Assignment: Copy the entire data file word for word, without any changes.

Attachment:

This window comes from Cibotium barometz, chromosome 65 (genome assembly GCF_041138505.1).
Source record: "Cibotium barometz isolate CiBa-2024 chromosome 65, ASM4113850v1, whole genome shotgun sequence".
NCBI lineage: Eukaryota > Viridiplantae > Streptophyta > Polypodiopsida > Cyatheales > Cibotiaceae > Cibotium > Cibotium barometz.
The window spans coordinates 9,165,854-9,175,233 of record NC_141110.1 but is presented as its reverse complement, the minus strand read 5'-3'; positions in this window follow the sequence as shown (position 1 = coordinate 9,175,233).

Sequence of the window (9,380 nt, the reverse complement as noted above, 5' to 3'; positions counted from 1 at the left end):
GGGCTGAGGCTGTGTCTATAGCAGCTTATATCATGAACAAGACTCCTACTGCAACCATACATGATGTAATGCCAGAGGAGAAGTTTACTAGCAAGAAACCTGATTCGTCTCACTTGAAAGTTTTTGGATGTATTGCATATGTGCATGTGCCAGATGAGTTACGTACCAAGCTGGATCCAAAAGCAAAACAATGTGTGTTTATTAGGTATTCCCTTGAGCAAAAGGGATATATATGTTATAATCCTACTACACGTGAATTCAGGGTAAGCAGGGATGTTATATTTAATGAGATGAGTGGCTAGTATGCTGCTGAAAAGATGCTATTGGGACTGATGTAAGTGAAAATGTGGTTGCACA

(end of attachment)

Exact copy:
This window comes from Cibotium barometz, chromosome 65 (genome assembly GCF_041138505.1).
Source record: "Cibotium barometz isolate CiBa-2024 chromosome 65, ASM4113850v1, whole genome shotgun sequence".
NCBI lineage: Eukaryota > Viridiplantae > Streptophyta > Polypodiopsida > Cyatheales > Cibotiaceae > Cibotium > Cibotium barometz.
The window spans coordinates 9,165,854-9,175,233 of record NC_141110.1 but is presented as its reverse complement, the minus strand read 5'-3'; positions in this window follow the sequence as shown (position 1 = coordinate 9,175,233).

Sequence of the window (9,380 nt, the reverse complement as noted above, 5' to 3'; positions counted from 1 at the left end):
GGGCTGAGGCTGTGTCTATAGCAGCTTATATCATGAACAAGACTCCTACTGCAACCATACATGATGTAATGCCAGAGGAGAAGTTTACTAGCAAGAAACCTGATTCGTCTCACTTGAAAGTTTTTGGATGTATTGCATATGTGCATGTGCCAGATGAGTTACGTACCAAGCTGGATCCAAAAGCAAAACAATGTGTGTTTATTAGGTATTCCCTTGAGCAAAAGGGATATATATGTTATAATCCTACTACACGTGAATTCAGGGTAAGCAGGGATGTTATATTTAATGAGATGAGTGGCTAGTATGCTGCTGAAAAGATGCTATTGGGACTGATGTAAGTGAAAATGTGGTTGCACA